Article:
Characters’ glances tell film’s story
Emotions run high in ‘Walking Out’
As part of what they conceive as a film-quartet, Sundance veterans Alex and Andrew Smith return to the Sundance Film Festival this year with “Walking Out,” the third of the series. Native sons of Montana, where they grew up in a quite literary household, they, once again, cast the state’s ever-evolving grandeur in a prominent role.
Returning for the first time since 2002’s multi-layered “The Slaughter Rule,” their current feature, screening in the U.S. Dramatic competition, is also rife with a tangled and emotional relationship. This time, it’s between an estranged father and son, when the boy returns to Montana for his annual visit.
To Cal, the living off-the-grid testosterone-rich father, a hunting trip into the deeply forested mountain wilderness country seems like just the ticket to square away the off-track youngster. David spends entirely too much time with his smart-phone and too little with the lore of manhood to suit Cal.
Hunting mega-fauna in the winter mountain wilderness, as Cal had done with his father, and which is referenced often through flashbacks, seems an appropriate way of turning the kid around. Initially, until intervening variables on the hunt reduce options for both, David longs to return home to his mother and a more comfortable environment.
As in many highly nuanced films, thoughts are implied through close-ups, especially of the eyes. This film also doesn’t hold your hand or over-dialogue you through the plot. The actors, Matt Bomer as Cal and Josh Wiggins as David, are charged with conveying the implications of the tale in a more subtle fashion.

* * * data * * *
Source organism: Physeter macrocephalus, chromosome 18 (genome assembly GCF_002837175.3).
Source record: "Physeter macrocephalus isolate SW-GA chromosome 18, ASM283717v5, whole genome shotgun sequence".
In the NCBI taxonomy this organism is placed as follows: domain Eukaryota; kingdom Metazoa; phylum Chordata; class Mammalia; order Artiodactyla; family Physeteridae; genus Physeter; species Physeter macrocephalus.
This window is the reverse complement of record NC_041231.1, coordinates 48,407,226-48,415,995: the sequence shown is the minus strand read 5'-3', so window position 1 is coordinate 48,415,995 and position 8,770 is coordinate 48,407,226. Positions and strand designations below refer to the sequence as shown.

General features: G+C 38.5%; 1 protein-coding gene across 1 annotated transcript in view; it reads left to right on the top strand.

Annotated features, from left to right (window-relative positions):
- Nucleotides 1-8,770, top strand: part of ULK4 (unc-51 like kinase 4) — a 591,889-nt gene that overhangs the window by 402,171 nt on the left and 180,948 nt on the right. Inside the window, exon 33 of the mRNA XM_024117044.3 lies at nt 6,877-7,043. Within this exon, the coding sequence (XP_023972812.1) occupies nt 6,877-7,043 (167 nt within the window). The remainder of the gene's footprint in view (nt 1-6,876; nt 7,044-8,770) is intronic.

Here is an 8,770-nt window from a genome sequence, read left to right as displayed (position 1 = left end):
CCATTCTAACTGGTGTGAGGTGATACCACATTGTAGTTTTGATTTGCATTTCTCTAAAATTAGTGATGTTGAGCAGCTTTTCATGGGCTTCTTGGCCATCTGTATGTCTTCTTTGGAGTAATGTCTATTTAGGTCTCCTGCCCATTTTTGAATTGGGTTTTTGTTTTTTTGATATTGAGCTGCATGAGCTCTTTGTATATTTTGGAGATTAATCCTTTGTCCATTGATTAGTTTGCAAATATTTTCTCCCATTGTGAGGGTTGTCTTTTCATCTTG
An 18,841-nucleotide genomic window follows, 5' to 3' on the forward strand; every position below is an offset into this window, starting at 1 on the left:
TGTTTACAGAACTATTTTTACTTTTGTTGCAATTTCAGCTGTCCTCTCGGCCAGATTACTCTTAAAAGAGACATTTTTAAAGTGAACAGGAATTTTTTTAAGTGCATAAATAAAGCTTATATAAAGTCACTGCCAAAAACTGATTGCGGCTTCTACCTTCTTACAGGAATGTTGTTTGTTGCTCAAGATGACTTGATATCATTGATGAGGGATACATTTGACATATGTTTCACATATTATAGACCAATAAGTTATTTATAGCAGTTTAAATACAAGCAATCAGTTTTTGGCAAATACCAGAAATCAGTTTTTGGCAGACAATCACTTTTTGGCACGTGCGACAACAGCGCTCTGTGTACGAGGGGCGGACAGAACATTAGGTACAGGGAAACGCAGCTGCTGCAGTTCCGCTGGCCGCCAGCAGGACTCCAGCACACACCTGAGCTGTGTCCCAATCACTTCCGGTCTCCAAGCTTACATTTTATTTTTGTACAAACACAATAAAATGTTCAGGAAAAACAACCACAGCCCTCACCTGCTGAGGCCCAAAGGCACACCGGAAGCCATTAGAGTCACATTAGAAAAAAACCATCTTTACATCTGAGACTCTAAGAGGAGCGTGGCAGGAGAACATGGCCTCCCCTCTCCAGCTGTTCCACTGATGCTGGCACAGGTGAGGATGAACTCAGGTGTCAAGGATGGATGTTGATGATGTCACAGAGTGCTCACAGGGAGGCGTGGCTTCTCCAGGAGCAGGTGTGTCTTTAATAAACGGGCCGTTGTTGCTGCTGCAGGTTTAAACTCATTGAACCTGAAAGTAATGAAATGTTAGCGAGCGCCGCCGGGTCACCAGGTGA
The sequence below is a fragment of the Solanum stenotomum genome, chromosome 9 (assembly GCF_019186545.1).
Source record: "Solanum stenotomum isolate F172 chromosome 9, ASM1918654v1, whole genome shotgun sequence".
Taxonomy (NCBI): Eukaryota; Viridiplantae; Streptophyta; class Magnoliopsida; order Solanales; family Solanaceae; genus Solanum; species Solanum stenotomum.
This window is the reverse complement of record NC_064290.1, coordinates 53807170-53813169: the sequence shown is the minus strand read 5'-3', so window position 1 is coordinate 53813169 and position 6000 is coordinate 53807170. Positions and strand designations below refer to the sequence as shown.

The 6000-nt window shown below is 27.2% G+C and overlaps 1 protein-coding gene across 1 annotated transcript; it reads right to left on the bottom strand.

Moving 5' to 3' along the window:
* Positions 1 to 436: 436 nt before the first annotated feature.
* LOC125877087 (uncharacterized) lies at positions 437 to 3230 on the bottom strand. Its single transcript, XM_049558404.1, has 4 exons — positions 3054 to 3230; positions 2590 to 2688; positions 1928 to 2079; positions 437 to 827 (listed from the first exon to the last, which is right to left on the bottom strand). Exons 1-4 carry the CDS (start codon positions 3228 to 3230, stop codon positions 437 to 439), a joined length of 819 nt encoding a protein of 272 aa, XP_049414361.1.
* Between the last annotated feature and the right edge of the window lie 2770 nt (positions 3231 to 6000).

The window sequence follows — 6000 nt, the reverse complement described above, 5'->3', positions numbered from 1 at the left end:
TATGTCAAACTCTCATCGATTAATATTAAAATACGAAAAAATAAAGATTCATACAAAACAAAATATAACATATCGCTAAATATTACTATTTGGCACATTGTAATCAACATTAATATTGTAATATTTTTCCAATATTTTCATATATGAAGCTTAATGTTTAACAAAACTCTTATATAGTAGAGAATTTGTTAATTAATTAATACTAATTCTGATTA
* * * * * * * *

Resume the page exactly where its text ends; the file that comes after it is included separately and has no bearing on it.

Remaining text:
Both filmmakers and screenwriters, Alex, with original and adaptation writing credits with Fox Searchlight, HBO, Warner Bros., Disney, Sony, and FX, and Andrew, a professor at the University of Montana School of Media Arts, came upon the David Quammen short-story relatively early in life, and both had been highly-impressed.
For years, the tale just seemed to lie fallow, waiting for the right time for them to actually see it in terms of a personal film project. Once that light went on, however, and fundraising came together, they were off and, if not exactly running, at least trudging through the deeply drifted snow of a Montana mountain range.
“Walking Out” is a story of both survival and coming-of-age — almost “Hemingwayesque” in its reach — not unlike one of “Papa’s” Nick Adams stories. In order for Cal and David to make it back to civilization following a violent disruption to their physicality, raw emotions and deeply-held convictions need to be harnessed.
So far along the arduous trek of the hunt, however, teamwork has been about as evident as trust, surplus energy and fresh water. Cal has spent much of the journey recounting to David his own first hunt with his father (Bill Pullman in a somewhat joyfully-grizzled role with Alex Neustaedter as the young Cal).
Having his own suburban lifestyle being constantly compared to his father’s more manly exploits rubs the boy the wrong way — while the father’s seeming lack of ability to communicate how important the hunt will appear to David later in life, grates in the other direction.
Realizations-of-oneness arrive slowly but inevitably as the “walking out” from their wilderness quandary ensues. Again, it’s not dialogue, but rather the sounds of exertion as they make their way through a highly improbable set of circumstances that fills in the emotional gaps. Often, resolution is bought with the hardest of currency.
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